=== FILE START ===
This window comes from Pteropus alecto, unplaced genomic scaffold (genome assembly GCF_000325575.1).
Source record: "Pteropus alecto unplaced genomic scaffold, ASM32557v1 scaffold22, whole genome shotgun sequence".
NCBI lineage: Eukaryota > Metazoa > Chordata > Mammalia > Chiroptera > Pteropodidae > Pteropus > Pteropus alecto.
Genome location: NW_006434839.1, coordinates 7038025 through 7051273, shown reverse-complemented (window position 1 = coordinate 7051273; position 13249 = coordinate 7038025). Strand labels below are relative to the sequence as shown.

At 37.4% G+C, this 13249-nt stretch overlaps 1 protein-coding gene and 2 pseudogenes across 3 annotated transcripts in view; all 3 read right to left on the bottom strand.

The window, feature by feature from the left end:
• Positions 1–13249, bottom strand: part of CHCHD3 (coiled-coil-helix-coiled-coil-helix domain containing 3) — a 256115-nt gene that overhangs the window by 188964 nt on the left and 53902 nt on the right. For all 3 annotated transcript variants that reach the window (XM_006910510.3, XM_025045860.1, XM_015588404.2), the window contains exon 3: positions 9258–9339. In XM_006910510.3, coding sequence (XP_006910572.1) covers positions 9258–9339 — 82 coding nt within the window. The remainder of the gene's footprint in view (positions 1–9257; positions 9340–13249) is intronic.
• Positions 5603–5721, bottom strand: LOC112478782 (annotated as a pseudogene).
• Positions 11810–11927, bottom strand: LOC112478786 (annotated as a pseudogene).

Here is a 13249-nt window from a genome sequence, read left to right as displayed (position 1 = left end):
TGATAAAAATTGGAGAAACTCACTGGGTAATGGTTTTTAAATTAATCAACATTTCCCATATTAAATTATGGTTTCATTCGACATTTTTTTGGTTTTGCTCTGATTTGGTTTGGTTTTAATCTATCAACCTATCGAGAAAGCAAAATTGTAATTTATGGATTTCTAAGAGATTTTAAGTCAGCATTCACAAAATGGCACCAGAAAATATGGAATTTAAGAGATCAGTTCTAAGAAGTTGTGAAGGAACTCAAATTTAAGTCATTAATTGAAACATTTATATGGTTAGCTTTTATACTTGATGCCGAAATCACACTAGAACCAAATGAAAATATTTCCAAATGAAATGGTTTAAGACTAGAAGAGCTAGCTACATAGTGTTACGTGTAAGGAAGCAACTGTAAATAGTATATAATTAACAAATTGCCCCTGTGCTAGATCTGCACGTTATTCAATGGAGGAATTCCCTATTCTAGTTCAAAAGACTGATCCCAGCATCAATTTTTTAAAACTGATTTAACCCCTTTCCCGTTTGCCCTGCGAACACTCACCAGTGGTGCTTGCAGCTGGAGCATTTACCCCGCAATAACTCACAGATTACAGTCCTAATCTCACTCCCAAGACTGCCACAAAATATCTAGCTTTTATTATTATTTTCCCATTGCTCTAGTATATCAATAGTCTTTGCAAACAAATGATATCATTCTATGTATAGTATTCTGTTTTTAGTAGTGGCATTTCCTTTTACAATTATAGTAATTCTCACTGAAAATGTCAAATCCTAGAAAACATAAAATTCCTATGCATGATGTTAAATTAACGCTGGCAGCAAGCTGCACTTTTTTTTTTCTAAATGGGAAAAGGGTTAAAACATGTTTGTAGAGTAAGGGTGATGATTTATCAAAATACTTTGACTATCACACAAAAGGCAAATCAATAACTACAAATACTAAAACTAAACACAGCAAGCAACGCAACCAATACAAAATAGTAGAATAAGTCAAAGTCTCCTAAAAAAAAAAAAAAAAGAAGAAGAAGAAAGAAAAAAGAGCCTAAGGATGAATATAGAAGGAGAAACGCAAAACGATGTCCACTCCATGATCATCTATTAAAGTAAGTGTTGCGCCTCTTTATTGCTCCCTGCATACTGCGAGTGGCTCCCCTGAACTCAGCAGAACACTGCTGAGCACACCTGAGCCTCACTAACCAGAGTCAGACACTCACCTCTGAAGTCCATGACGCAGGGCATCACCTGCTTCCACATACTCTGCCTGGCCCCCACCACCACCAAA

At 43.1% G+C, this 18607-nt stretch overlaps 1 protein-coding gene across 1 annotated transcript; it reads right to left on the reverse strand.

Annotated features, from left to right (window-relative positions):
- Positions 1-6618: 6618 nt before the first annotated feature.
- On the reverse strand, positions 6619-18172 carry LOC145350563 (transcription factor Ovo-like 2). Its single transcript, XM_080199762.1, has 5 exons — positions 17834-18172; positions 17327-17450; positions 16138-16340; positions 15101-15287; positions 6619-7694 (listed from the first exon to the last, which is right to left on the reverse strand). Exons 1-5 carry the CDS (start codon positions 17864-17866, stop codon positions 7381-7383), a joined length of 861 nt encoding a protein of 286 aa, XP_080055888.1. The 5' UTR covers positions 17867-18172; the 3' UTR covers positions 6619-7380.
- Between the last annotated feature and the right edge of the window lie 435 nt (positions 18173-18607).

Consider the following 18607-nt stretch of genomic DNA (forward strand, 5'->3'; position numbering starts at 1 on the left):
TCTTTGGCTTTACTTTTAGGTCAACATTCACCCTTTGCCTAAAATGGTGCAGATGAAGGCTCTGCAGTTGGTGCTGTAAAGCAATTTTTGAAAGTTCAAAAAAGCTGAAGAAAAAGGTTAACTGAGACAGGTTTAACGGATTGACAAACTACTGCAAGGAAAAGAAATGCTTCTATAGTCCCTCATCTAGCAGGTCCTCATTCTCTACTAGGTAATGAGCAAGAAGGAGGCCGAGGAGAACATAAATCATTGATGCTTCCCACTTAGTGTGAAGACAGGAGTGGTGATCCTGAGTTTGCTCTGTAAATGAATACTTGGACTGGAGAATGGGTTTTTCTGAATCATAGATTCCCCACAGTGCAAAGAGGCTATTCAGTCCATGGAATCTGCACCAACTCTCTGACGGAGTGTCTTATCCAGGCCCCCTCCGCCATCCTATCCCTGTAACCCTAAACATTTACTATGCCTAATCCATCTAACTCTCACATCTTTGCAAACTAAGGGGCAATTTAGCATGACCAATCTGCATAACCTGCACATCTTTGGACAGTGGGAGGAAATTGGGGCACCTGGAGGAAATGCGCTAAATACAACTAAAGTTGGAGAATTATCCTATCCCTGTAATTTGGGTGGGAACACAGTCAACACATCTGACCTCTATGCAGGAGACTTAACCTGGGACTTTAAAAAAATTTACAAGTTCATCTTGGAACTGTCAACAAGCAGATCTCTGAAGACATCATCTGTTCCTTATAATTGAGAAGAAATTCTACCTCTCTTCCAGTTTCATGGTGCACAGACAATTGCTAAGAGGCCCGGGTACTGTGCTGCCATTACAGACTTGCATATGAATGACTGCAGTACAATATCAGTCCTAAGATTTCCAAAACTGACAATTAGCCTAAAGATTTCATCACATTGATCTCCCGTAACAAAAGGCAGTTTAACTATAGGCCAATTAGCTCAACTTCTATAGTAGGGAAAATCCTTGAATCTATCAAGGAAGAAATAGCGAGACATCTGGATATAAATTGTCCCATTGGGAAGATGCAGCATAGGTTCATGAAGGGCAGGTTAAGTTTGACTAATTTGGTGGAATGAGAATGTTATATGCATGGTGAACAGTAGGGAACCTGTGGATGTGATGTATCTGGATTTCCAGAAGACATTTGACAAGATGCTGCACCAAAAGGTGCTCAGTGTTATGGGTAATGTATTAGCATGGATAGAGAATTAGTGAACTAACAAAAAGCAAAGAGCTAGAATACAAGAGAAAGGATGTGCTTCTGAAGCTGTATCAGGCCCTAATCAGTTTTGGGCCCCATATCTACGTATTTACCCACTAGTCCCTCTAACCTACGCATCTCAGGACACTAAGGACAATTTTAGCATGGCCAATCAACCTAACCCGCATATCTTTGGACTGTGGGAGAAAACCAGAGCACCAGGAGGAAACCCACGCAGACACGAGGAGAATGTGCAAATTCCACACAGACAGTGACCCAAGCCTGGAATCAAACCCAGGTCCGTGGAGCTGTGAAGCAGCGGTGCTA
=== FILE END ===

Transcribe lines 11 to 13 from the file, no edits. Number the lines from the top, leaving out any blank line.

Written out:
TGATAAAAATTGGAGAAACTCACTGGGTAATGGTTTTTAAATTAATCAACATTTCCCATATTAAATTATGGTTTCATTCGACATTTTTTTGGTTTTGCTCTGATTTGGTTTGGTTTTAATCTATCAACCTATCGAGAAAGCAAAATTGTAATTTATGGATTTCTAAGAGATTTTAAGTCAGCATTCACAAAATGGCACCAGAAAATATGGAATTTAAGAGATCAGTTCTAAGAAGTTGTGAAGGAACTCAAATTTAAGTCATTAATTGAAACATTTATATGGTTAGCTTTTATACTTGATGCCGAAATCACACTAGAACCAAATGAAAATATTTCCAAATGAAATGGTTTAAGACTAGAAGAGCTAGCTACATAGTGTTACGTGTAAGGAAGCAACTGTAAATAGTATATAATTAACAAATTGCCCCTGTGCTAGATCTGCACGTTATTCAATGGAGGAATTCCCTATTCTAGTTCAAAAGACTGATCCCAGCATCAATTTTTTAAAACTGATTTAACCCCTTTCCCGTTTGCCCTGCGAACACTCACCAGTGGTGCTTGCAGCTGGAGCATTTACCCCGCAATAACTCACAGATTACAGTCCTAATCTCACTCCCAAGACTGCCACAAAATATCTAGCTTTTATTATTATTTTCCCATTGCTCTAGTATATCAATAGTCTTTGCAAACAAATGATATCATTCTATGTATAGTATTCTGTTTTTAGTAGTGGCATTTCCTTTTACAATTATAGTAATTCTCACTGAAAATGTCAAATCCTAGAAAACATAAAATTCCTATGCATGATGTTAAATTAACGCTGGCAGCAAGCTGCACTTTTTTTTTTCTAAATGGGAAAAGGGTTAAAACATGTTTGTAGAGTAAGGGTGATGATTTATCAAAATACTTTGACTATCACACAAAAGGCAAATCAATAACTACAAATACTAAAACTAAACACAGCAAGCAACGCAACCAATACAAAATAGTAGAATAAGTCAAAGTCTCCTAAAAAAAAAAAAAAAAGAAGAAGAAGAAAGAAAAAAGAGCCTAAGGATGAATATAGAAGGAGAAACGCAAAACGATGTCCACTCCATGATCATCTATTAAAGTAAGTGTTGCGCCTCTTTATTGCTCCCTGCATACTGCGAGTGGCTCCCCTGAACTCAGCAGAACACTGCTGAGCACACCTGAGCCTCACTAACCAGAGTCAGACACTCACCTCTGAAGTCCATGACGCAGGGCATCACCTGCTTCCACATACTCTGCCTGGCCCCCACCACCACCAAA

At 43.1% G+C, this 18607-nt stretch overlaps 1 protein-coding gene across 1 annotated transcript; it reads right to left on the reverse strand.

Annotated features, from left to right (window-relative positions):